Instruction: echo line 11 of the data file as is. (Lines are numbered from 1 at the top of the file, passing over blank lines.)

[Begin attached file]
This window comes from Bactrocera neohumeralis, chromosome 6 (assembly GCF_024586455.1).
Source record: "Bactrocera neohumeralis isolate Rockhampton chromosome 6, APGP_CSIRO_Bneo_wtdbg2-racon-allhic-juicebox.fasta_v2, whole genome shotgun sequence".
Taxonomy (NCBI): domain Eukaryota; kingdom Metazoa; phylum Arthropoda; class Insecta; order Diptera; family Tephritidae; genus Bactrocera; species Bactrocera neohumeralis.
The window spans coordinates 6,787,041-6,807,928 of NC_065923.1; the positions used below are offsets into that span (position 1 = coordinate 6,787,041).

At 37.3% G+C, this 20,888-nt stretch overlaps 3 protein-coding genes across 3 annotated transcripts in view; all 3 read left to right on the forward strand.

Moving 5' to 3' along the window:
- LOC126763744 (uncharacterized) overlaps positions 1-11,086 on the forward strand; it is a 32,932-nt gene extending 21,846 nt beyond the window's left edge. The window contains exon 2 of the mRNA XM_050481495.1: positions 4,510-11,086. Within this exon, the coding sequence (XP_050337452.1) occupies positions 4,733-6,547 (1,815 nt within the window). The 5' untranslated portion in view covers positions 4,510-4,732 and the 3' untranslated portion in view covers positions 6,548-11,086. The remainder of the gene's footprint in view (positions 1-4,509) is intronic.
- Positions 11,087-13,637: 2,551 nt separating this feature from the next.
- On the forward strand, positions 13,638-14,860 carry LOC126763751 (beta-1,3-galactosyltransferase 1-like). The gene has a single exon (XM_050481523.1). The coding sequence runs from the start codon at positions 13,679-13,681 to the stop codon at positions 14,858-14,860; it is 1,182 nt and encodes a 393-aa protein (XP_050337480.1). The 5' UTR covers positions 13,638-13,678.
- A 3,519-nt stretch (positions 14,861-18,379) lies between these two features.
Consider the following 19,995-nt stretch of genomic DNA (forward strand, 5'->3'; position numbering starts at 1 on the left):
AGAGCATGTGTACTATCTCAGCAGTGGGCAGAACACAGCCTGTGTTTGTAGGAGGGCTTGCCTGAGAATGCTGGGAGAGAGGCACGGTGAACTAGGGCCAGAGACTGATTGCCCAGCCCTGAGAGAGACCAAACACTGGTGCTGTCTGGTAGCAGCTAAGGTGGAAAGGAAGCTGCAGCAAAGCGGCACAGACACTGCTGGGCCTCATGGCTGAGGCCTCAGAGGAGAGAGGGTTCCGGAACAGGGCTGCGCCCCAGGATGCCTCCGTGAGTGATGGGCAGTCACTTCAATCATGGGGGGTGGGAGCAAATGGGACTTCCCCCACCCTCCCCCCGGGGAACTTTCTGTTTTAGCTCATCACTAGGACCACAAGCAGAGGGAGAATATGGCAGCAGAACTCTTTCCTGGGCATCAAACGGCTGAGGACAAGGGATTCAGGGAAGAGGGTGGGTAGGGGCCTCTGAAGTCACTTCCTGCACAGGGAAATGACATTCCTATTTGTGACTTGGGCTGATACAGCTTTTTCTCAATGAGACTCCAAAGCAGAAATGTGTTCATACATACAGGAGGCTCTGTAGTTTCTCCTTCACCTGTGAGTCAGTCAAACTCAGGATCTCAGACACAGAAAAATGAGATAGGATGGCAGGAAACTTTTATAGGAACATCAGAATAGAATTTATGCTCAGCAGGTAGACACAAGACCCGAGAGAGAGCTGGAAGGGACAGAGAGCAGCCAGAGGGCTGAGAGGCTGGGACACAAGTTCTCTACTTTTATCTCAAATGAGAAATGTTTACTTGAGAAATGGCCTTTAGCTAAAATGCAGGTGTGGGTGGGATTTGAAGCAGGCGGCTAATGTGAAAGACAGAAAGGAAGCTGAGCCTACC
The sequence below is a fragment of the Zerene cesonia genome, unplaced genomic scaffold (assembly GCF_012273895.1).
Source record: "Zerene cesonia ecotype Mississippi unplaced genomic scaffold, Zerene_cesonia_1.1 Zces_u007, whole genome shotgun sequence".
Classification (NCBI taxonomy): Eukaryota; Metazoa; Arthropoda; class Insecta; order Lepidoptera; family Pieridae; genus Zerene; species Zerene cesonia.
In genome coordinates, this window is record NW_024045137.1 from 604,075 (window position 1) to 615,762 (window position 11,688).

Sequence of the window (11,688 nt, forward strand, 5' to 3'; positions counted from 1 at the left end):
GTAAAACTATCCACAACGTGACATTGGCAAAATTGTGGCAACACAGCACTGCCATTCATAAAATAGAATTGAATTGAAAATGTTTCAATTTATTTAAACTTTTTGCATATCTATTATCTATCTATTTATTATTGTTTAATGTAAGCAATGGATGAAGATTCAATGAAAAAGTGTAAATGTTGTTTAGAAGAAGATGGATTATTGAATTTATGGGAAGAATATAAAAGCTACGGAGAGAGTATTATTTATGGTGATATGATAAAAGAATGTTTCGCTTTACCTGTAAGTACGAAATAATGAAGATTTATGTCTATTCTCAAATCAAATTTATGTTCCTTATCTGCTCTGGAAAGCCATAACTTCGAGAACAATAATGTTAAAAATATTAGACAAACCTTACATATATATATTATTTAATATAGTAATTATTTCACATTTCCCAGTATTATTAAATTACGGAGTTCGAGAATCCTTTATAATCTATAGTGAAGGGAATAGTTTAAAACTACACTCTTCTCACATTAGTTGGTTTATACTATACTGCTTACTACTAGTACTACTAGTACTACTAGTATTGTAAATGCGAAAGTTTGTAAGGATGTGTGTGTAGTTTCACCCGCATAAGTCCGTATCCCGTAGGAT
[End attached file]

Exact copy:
Consider the following 19,995-nt stretch of genomic DNA (forward strand, 5'->3'; position numbering starts at 1 on the left):